For 1997 engineering was on everyone's mind as a variety of changes occurred for the 3.0-liter V6, and the Taurus didn't lag behind. The V6 motor was modified to run cleaner and even received California's low-emission vehicle status as a result. Along with standard gasoline-fueled version, the 3.0 offered two 'flexible fuel' options. One option allowed the engine to run on mainly methanol while the other ran on mostly ethanol.
The standard engine for the LX and SE models was once again the 145-horsepower V6 in 1998. The SE featured an optional Sport group that put the 200-horsepower Duratec V6 in the engine bay along with a spoiler on the trunk lid. The grille was slightly updated as a horizontal bar was inserted into the ‘mouth', and the orange taillights were replaced with clear lenses. The second generation airbags were replaced with more safe ones that were designed to reduce the chance of airbag related injuries; this debuted on the 1998 models.
For 1999 models safety was the big selling point as both the Taurus and the Sable received the government's highest rating for frontal crash tests. The largest selling point in the sportscar market was that both the sedan and wagon body styles garnered five stars for driver and passenger sides in the frontal impact test.
The following year a set of 3.0-liter V6 engines remained as the source of propulsion. The base version featured 155 horsepower and a higher-output 24-valve twincam unit that produced 200 horsepower. A four-speed automatic sends the power to the front wheels either way. The SHO was discontinued in 2000.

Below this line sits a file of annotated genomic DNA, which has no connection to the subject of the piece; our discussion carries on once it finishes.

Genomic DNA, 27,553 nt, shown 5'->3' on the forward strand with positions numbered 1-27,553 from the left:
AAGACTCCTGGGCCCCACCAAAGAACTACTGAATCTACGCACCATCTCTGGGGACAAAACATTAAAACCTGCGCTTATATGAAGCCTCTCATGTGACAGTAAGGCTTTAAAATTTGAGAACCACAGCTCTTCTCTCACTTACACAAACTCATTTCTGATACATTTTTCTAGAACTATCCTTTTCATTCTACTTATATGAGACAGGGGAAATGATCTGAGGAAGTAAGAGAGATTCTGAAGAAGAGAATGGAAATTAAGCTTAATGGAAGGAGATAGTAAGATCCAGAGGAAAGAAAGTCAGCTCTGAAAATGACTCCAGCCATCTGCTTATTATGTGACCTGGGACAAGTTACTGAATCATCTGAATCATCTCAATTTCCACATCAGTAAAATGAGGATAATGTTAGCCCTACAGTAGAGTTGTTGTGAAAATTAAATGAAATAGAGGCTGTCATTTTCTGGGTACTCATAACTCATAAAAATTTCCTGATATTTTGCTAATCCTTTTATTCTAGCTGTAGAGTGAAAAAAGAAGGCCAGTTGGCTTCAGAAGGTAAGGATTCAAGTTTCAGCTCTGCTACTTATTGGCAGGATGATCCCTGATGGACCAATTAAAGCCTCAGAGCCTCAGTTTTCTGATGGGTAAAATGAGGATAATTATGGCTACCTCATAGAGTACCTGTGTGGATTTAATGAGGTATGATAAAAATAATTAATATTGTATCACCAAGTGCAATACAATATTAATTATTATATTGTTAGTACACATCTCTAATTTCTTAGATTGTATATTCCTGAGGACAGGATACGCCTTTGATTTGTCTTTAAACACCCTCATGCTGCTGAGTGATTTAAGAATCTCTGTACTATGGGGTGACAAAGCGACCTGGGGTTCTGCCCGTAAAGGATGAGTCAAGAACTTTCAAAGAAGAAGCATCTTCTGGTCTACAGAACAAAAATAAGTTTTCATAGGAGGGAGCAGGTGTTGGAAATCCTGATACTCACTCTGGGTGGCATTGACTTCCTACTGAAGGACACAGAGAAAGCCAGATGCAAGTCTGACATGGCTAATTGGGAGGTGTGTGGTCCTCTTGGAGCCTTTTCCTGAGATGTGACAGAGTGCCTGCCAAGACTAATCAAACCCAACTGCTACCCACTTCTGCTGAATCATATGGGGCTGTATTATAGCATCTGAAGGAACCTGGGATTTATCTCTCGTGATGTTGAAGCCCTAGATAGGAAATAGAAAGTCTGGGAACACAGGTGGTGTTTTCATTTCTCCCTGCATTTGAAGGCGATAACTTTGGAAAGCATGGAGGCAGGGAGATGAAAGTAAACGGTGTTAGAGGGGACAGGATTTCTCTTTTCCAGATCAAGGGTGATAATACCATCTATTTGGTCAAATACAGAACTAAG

For 2000 the Taurus received yet another redesign as it minimized some of the oval design elements from the 1996 model. A taller roof over the rear-passenger space was featured in the redesign to increase passenger headroom that was sacrificed by the tapered '96 design. Making the vehicle more functional, the taller and roomier trunk also added points.
The interior of the 2000 model was completely replaced for a much more conservative design. A few elements of the interior were kept from the 1996 model, such as the integrated control console which combined the sound system and climate controls into one panel. To appeal to a broader, non-sporting audience, the suspension was also softened. The four-wheel disc brakes along with many other features were eliminated to reduce the price and increase profitability.
For 2002 the Taurus now included extra equipment on every trim level that included a CD player and power driver's seat on the SE, a power moonroof or leather interior on the SES. Both of these luxury options were found on the SEL. Optional on all models now were side airbags and traction control.
The Taurus received minor cosmetic changes to both the front and rear fascias, including an eggcrate grille for 2004. A new instrument cluster and steering wheel were installed for this same year.
Unfortunately the Taurus's days were numbers and for 2005 very little changes were made. Ford replaced the Taurus in commercial markets with the 2005 Ford Five Hundred after facing slumping sales. In January of 2005 the Taurus wagon was discontinued and replaced in the lineup by the crossover Ford Freestyle. Ford stopped selling the Taurus to the public in 2005. Still sold to the Canadian market, the model year 2006 Taurus is sold exclusively to rental fleets, such as The Hertz Corporation. In August 2006, the vehicle ceased production as a 2007 model year vehicle as Ford closed the Atlanta plant.By Jessica Donaldson